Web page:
Researchers at the University of Washington just successfully demonstrated a brain-to-brain interface in a six-person study. This is the second such study, but with more people, more confidence, and enough success to presume that telepathy might just leap out of the realm of sci-fi.
Basically what happened is this: One subject was located in one room and the other in another room, and they couldn't communicate in any way other than via their brains. They both looked at a game where they had to defend a city by firing a cannon. But one guy had his brain hooked up to a electroencephalography machine that read his brain signals, and instead of having any kind of joystick, he'd just think about moving his hand to fire the cannon. That was be transmitted over the internet to the other operator, whose hand was situated on a touchpad, and would twitch and tap in the right direction if the signals went through.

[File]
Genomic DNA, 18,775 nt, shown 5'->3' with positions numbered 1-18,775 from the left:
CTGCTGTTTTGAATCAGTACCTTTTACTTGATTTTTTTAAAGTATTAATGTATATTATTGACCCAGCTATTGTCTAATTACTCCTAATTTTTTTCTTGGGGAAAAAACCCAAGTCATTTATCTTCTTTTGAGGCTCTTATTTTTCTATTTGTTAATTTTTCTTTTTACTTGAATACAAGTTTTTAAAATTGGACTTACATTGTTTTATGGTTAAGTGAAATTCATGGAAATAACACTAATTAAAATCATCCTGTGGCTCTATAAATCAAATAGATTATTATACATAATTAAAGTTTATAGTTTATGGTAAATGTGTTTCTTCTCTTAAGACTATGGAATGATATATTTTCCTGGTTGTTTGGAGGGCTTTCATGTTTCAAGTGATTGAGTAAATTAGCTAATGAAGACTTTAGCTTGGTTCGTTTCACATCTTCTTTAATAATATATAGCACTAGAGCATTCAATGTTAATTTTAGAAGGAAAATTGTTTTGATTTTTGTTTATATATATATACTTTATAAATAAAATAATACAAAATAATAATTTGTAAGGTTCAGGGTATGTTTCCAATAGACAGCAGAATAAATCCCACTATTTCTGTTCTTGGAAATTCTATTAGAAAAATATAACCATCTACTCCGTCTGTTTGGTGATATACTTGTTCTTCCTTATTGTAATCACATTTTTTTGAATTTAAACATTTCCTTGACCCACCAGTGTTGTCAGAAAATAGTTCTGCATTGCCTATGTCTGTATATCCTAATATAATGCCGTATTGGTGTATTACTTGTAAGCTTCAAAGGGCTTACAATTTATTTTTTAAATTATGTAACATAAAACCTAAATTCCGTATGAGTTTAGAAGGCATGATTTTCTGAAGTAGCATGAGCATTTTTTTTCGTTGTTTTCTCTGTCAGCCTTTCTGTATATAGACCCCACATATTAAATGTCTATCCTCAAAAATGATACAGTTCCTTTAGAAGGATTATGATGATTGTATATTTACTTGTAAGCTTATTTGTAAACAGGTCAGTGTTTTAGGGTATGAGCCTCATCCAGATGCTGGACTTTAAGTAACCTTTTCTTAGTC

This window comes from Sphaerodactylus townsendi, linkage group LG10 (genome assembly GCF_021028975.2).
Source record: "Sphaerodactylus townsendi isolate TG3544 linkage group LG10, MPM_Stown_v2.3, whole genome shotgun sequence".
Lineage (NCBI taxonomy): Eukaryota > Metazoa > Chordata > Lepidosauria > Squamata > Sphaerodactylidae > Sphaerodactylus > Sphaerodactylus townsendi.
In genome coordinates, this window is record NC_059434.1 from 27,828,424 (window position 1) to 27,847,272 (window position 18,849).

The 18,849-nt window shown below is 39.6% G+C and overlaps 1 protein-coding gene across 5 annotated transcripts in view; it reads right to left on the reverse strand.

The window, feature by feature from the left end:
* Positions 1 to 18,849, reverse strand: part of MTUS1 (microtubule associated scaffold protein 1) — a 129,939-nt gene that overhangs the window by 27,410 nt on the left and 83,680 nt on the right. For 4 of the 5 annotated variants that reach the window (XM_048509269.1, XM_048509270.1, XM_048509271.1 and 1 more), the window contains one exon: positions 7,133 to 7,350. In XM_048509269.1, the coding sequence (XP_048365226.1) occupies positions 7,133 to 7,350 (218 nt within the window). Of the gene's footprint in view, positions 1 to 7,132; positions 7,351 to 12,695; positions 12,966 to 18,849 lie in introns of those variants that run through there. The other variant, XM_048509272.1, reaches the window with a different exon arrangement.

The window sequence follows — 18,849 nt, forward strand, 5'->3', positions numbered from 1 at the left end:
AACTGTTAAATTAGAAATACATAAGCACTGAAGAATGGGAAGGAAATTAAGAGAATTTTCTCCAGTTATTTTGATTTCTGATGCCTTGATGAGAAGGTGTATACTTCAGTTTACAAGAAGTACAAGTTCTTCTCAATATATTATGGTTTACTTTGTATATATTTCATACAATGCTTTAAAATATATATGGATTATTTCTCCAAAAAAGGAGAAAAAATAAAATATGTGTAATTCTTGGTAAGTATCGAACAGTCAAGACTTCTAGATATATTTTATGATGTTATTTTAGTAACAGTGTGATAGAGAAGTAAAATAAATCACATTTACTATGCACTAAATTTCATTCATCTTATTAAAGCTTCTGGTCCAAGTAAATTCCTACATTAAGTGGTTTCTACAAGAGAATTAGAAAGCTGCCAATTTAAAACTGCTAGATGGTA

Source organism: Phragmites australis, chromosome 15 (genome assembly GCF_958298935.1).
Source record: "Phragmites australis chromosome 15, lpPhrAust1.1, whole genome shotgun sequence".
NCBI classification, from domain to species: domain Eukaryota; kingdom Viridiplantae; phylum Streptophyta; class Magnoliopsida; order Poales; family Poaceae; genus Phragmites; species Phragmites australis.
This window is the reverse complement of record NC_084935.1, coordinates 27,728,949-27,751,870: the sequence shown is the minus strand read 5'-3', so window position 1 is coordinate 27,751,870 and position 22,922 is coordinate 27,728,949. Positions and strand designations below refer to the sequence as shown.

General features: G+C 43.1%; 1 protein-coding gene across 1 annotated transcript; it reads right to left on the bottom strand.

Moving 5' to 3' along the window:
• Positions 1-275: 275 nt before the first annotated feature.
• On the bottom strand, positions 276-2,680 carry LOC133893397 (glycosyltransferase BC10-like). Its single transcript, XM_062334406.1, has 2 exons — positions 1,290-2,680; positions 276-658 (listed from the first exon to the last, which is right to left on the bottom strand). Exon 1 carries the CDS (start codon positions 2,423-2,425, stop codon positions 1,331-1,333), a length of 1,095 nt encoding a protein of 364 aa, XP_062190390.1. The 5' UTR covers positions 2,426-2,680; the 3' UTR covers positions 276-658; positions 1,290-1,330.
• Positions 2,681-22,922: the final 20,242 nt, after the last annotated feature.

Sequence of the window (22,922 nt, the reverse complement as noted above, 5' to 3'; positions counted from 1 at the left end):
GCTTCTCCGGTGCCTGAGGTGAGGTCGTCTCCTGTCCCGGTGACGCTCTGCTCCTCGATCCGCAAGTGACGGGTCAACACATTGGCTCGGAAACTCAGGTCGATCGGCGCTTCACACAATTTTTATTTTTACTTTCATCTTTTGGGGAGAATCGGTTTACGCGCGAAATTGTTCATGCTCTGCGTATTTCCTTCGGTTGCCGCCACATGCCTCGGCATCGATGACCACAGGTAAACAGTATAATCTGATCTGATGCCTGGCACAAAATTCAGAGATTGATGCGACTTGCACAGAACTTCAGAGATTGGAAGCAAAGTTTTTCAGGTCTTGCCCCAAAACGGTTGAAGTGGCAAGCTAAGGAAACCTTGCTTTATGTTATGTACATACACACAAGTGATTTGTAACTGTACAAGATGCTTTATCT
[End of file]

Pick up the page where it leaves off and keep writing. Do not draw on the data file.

Researchers tried this out on three pairs of six, and saw a 25 to 83 per cent success rate. Which is a really wide range, but your main takeaway is this: the researchers have now seen enough success with brain-to-brain mind/motor control, they're confident it's a thing that works.
UW plans to take it even further, thanks to a one million dollar grant they're using to figure out what kind of information you can send between people's brains. For example, they want to know if one day, a teacher could dump information directly in a student's brain. The possibilities might be endless, including never having to go to lessons ever again. [Kurzweil AI]